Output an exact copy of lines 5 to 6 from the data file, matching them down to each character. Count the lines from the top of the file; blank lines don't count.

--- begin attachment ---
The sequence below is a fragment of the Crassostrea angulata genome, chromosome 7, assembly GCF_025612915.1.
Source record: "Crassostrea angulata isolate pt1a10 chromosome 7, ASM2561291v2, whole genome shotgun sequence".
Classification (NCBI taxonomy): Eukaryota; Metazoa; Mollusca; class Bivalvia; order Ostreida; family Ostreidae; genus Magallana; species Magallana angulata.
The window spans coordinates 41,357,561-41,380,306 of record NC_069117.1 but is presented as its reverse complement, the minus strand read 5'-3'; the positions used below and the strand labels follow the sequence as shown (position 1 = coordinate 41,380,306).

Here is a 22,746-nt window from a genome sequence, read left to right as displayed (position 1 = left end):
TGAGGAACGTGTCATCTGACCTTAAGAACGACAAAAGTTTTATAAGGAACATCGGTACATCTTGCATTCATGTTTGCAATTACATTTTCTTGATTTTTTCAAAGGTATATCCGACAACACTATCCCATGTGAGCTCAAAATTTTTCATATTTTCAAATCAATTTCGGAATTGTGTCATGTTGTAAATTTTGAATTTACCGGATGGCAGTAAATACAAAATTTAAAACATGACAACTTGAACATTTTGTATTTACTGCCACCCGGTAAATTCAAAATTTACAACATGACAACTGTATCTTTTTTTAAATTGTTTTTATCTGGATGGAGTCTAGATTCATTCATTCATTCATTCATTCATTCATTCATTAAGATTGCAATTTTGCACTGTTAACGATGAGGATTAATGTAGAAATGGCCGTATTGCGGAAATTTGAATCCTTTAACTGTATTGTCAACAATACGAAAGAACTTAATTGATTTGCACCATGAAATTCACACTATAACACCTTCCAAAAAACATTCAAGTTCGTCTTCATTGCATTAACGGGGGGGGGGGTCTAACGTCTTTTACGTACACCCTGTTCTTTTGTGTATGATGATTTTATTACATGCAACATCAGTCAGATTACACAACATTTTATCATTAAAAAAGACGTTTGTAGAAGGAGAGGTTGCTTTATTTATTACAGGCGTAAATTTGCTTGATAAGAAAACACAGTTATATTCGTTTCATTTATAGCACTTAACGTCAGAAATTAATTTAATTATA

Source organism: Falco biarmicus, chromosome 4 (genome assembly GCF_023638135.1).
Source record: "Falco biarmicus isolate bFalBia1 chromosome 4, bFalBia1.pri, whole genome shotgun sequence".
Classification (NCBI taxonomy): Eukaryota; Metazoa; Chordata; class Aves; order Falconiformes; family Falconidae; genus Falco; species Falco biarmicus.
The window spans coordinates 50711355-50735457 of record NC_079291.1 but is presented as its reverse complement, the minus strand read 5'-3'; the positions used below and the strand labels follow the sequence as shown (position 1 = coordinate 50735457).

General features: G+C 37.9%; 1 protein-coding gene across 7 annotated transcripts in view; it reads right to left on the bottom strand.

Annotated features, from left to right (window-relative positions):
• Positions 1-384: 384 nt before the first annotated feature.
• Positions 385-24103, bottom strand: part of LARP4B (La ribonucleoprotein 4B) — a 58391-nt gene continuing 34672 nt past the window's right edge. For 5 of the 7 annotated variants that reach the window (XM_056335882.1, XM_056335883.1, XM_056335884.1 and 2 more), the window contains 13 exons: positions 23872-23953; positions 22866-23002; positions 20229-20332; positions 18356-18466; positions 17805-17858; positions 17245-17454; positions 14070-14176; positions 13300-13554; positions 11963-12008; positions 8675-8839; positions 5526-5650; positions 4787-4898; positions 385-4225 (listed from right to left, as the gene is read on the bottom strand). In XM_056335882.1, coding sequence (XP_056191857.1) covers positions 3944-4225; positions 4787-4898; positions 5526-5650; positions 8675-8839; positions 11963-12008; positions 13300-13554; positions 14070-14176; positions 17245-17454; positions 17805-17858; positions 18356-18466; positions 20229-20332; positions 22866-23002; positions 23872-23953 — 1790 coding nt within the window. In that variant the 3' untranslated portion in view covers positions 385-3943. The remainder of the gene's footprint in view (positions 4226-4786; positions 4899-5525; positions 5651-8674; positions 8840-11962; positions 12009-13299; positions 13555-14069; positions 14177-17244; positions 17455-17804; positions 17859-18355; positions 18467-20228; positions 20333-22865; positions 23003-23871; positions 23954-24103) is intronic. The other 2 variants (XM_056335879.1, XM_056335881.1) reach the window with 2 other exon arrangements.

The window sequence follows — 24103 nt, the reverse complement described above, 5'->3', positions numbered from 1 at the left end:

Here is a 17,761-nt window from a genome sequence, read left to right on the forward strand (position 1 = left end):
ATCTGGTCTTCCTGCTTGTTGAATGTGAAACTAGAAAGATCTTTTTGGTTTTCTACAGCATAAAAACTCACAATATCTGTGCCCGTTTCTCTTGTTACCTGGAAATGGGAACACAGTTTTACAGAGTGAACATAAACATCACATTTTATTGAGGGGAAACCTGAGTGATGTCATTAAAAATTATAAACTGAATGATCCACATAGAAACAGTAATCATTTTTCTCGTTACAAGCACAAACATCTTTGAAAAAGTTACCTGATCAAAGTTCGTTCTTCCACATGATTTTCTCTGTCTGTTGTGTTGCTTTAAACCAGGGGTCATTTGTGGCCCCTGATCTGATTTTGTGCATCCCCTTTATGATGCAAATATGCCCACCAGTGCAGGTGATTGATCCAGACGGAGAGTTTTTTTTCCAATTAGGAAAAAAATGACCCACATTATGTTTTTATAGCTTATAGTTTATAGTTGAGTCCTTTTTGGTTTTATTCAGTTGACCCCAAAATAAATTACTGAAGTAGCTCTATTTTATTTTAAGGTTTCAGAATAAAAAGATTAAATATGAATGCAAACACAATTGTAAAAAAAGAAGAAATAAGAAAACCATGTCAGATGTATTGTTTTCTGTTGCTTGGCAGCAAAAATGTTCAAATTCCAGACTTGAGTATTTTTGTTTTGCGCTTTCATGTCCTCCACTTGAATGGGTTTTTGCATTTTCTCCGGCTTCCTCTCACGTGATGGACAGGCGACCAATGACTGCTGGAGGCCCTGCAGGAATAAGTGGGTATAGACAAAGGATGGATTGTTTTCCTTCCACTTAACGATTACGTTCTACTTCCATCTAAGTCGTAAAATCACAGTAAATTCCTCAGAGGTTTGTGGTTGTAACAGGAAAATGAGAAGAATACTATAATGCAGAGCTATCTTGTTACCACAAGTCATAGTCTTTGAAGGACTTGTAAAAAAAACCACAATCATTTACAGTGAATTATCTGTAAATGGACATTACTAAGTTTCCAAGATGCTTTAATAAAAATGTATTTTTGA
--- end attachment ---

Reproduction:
Here is a 22,746-nt window from a genome sequence, read left to right as displayed (position 1 = left end):
TGAGGAACGTGTCATCTGACCTTAAGAACGACAAAAGTTTTATAAGGAACATCGGTACATCTTGCATTCATGTTTGCAATTACATTTTCTTGATTTTTTCAAAGGTATATCCGACAACACTATCCCATGTGAGCTCAAAATTTTTCATATTTTCAAATCAATTTCGGAATTGTGTCATGTTGTAAATTTTGAATTTACCGGATGGCAGTAAATACAAAATTTAAAACATGACAACTTGAACATTTTGTATTTACTGCCACCCGGTAAATTCAAAATTTACAACATGACAACTGTATCTTTTTTTAAATTGTTTTTATCTGGATGGAGTCTAGATTCATTCATTCATTCATTCATTCATTCATTCATTAAGATTGCAATTTTGCACTGTTAACGATGAGGATTAATGTAGAAATGGCCGTATTGCGGAAATTTGAATCCTTTAACTGTATTGTCAACAATACGAAAGAACTTAATTGATTTGCACCATGAAATTCACACTATAACACCTTCCAAAAAACATTCAAGTTCGTCTTCATTGCATTAACGGGGGGGGGGGTCTAACGTCTTTTACGTACACCCTGTTCTTTTGTGTATGATGATTTTATTACATGCAACATCAGTCAGATTACACAACATTTTATCATTAAAAAAGACGTTTGTAGAAGGAGAGGTTGCTTTATTTATTACAGGCGTAAATTTGCTTGATAAGAAAACACAGTTATATTCGTTTCATTTATAGCACTTAACGTCAGAAATTAATTTAATTATA